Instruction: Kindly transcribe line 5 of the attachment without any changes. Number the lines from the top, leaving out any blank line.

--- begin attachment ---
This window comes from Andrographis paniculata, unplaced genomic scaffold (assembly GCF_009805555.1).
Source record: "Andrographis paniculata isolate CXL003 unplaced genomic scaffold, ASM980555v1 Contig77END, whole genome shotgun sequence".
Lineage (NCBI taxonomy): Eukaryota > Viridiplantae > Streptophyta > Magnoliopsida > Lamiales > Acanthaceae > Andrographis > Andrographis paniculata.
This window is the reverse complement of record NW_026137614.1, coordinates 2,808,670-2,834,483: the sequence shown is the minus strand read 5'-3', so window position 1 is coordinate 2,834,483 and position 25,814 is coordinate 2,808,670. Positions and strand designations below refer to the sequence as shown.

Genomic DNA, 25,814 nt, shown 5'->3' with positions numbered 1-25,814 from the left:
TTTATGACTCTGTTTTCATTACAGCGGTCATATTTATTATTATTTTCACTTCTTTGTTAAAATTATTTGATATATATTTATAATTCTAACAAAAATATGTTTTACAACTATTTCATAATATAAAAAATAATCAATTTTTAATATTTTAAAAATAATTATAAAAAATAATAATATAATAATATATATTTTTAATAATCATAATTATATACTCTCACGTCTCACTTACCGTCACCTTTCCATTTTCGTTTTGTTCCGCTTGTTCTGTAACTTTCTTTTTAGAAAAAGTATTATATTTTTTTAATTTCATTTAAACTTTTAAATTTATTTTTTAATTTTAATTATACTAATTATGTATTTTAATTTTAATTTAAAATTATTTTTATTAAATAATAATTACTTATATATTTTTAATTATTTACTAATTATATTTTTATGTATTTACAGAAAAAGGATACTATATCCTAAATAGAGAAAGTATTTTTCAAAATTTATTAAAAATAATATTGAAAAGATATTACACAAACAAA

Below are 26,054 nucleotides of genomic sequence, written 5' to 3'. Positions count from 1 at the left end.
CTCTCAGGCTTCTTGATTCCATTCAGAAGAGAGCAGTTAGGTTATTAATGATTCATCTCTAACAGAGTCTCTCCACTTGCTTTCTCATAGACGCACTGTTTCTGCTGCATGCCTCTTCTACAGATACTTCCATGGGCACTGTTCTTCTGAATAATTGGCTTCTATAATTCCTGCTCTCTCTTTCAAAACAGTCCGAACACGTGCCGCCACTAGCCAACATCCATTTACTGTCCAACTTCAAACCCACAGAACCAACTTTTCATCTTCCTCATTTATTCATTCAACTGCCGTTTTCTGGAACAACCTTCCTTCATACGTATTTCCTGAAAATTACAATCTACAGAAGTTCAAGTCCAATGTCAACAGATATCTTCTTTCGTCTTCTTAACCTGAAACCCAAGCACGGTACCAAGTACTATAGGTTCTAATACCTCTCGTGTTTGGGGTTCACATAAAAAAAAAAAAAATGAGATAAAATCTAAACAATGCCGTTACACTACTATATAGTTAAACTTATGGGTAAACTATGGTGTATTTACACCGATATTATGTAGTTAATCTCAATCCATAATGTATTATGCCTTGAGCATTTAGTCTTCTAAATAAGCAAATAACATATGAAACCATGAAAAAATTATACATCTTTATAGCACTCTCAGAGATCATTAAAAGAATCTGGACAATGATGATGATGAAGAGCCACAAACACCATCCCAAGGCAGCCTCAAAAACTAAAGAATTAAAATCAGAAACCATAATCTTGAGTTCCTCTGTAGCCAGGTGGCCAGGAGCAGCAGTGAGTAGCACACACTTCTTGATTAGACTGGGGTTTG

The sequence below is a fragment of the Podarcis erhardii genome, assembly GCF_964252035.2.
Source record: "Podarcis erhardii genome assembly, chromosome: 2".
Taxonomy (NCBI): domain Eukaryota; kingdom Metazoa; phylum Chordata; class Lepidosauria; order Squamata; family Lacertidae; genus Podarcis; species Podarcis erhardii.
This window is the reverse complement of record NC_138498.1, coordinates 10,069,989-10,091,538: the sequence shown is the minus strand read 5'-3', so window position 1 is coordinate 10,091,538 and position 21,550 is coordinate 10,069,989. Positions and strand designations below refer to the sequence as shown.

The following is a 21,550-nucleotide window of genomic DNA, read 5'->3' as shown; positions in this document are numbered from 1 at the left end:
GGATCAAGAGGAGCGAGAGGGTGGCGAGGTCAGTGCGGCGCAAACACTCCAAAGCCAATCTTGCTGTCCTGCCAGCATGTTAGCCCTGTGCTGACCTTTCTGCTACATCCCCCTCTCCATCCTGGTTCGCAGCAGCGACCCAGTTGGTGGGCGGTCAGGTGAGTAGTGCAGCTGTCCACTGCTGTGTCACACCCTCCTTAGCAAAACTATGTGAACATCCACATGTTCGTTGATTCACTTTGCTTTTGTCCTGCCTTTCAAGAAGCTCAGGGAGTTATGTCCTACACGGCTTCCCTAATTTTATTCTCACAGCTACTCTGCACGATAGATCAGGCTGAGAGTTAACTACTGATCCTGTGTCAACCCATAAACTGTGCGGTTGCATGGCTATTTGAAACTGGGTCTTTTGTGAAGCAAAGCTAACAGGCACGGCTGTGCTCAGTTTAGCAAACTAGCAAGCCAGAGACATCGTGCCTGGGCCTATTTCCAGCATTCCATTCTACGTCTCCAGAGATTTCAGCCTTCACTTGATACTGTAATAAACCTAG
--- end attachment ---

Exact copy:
Genomic DNA, 25,814 nt, shown 5'->3' with positions numbered 1-25,814 from the left: